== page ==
Lehman ten years on: Industry reflects on hard lessons and future challenges
A decade ago this last weekend Lehman Brothers crashed into bankruptcy in the biggest corporate failure in history. The ensuing crisis reshaped financial markets, economies and politics around the world. In an extended feature for International Investment, Pedro Gonçalves assesses the landscape today and asks what, if anything, has changed.
The US government was forced into a $700bn bailout of the banking sector, while in the UK, LLoyds Bank (then Lloyds TSB) rescued HBOS and the government was then forced to rescue both Lloyds TSB and the Royal Bank of Scotland. Barclays went cap-in-hand to the Qatari government.
The global financial crisis brought turmoil to mainland Europe’s shores with the Benelux governments having to rescue of the Belgian bank Fortis with a €11.2bn bailout package. Franco-Belgian bank Dexia also had to be bailed out.
Ten years on, industry experts comment on lessons learned and mistakes that could just happen again as memory fades.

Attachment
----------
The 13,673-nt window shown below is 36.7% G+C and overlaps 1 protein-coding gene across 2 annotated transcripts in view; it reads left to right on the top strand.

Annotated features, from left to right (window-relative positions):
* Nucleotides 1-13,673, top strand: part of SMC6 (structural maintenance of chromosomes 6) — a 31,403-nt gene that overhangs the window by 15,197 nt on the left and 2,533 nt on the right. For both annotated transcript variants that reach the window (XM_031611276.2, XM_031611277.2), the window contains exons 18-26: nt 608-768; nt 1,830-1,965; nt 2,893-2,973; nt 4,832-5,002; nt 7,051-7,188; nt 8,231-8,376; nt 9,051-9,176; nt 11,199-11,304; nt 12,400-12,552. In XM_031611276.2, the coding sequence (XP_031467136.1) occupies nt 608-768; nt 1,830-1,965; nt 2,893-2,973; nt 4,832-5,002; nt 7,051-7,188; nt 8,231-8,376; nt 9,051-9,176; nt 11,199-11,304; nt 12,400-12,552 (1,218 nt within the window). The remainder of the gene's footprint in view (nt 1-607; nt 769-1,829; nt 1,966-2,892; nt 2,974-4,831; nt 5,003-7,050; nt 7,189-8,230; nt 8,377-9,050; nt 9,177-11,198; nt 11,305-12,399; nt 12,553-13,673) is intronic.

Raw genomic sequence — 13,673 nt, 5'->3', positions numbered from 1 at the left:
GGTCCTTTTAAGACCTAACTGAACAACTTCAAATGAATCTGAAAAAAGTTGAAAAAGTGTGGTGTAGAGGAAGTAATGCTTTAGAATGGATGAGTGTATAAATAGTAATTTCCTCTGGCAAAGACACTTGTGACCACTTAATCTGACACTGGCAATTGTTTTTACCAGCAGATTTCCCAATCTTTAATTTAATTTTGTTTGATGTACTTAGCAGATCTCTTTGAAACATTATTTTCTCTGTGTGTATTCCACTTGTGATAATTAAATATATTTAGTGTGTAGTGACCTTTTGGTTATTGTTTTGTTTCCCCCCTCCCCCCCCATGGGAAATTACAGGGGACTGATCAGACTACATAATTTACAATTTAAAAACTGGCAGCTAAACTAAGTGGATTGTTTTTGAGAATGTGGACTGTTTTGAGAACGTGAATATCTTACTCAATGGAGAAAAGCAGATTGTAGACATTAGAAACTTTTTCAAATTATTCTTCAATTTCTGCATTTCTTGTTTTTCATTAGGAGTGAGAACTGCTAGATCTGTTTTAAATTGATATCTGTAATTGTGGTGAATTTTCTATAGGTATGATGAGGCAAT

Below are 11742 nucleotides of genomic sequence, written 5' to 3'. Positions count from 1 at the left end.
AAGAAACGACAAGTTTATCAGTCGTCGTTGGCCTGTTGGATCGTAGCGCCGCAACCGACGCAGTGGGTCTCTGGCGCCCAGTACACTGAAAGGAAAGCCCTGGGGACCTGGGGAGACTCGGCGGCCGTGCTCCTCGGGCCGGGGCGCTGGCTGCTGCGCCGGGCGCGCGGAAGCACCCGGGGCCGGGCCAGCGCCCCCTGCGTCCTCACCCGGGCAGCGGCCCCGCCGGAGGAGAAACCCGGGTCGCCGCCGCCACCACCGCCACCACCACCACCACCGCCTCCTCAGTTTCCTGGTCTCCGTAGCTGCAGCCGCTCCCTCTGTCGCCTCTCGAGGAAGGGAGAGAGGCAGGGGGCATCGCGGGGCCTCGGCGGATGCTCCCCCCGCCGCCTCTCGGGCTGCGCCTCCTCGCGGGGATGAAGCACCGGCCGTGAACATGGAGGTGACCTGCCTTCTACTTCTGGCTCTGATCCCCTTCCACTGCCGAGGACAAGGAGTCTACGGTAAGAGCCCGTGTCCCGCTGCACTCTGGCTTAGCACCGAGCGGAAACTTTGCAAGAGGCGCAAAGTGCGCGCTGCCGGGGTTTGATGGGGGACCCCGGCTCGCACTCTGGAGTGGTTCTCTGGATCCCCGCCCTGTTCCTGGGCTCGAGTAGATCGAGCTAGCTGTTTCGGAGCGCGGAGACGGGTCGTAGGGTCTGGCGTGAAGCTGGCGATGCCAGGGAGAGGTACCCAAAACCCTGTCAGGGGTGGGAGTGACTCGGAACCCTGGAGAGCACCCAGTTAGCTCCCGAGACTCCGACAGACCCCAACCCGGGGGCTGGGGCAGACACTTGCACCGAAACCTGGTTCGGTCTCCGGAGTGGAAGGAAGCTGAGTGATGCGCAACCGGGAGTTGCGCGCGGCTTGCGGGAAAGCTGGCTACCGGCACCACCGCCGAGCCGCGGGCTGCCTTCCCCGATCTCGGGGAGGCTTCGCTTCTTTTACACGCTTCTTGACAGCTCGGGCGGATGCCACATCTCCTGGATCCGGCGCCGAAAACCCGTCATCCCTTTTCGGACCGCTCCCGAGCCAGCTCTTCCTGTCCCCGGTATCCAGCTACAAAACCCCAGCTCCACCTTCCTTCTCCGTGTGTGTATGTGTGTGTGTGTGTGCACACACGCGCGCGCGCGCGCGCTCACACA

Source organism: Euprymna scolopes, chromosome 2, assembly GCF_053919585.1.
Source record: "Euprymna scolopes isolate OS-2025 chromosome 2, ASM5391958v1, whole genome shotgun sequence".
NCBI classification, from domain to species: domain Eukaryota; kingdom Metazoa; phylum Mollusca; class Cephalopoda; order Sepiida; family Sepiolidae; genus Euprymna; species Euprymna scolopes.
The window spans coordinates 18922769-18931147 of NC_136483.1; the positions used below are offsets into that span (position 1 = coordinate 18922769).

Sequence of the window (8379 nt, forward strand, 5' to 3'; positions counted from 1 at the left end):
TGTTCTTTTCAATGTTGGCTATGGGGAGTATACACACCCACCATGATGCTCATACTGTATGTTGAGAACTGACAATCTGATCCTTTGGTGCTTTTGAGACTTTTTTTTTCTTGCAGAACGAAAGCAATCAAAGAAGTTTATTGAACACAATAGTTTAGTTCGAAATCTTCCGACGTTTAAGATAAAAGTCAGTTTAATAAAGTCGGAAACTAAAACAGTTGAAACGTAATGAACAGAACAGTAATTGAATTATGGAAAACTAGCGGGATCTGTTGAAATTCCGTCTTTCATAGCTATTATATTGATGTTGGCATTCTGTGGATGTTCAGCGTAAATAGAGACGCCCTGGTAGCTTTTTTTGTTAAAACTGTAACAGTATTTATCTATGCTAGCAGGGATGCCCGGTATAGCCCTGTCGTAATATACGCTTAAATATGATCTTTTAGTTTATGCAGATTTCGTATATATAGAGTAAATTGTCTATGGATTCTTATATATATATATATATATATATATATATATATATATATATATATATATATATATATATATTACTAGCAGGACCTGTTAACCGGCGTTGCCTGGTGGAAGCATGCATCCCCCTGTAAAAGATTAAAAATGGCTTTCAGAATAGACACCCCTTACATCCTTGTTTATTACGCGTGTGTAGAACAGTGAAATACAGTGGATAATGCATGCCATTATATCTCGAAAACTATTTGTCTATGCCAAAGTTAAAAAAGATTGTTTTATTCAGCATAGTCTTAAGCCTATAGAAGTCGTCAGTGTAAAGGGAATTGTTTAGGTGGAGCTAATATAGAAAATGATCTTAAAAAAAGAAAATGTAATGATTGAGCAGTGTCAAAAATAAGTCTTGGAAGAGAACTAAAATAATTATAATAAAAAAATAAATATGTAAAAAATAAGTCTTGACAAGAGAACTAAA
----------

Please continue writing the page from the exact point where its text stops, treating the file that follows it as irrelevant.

“What went wrong? In a nutshell, it was the under-appreciation of risk. Credit was too easy. Extending property loans to unemployed people, who had no hope of ever servicing them, was symptomatic of this.
“What lessons of the crisis should be reinforced today? Firstly, there needs to be a healthy appreciation for risk and to price it accordingly. Secondly, it is important for investors to truly understand what assets are underpinning their investments.
“Finally, there must be more of an appreciation of how interconnected the world has become,” Mark Appleton, global head of multi-asset strategy at Ashburton Investments, said in a statement.
Larry Lau, manager of the Trium Diversified Macro Fund was there to see it all fall in the blink of an eye.
“As a Lehman alumnus, I lived through the before, during and after of the fateful event. While the bank was a progressive institution and prided itself on innovation – excessive over-reaching ultimately led to its downfall.
“The global economy has recovered, but scars remain. Regulation has tempered aggressive risk-taking, while conservative balance sheet management is now at work.
“Stricter rules and higher capital hurdles have reset an industry that had lost perspective. Loose corporate risk management, particularly in non-core ventures, should not jeopardise ordinary users of the system”. (continued on the next page…)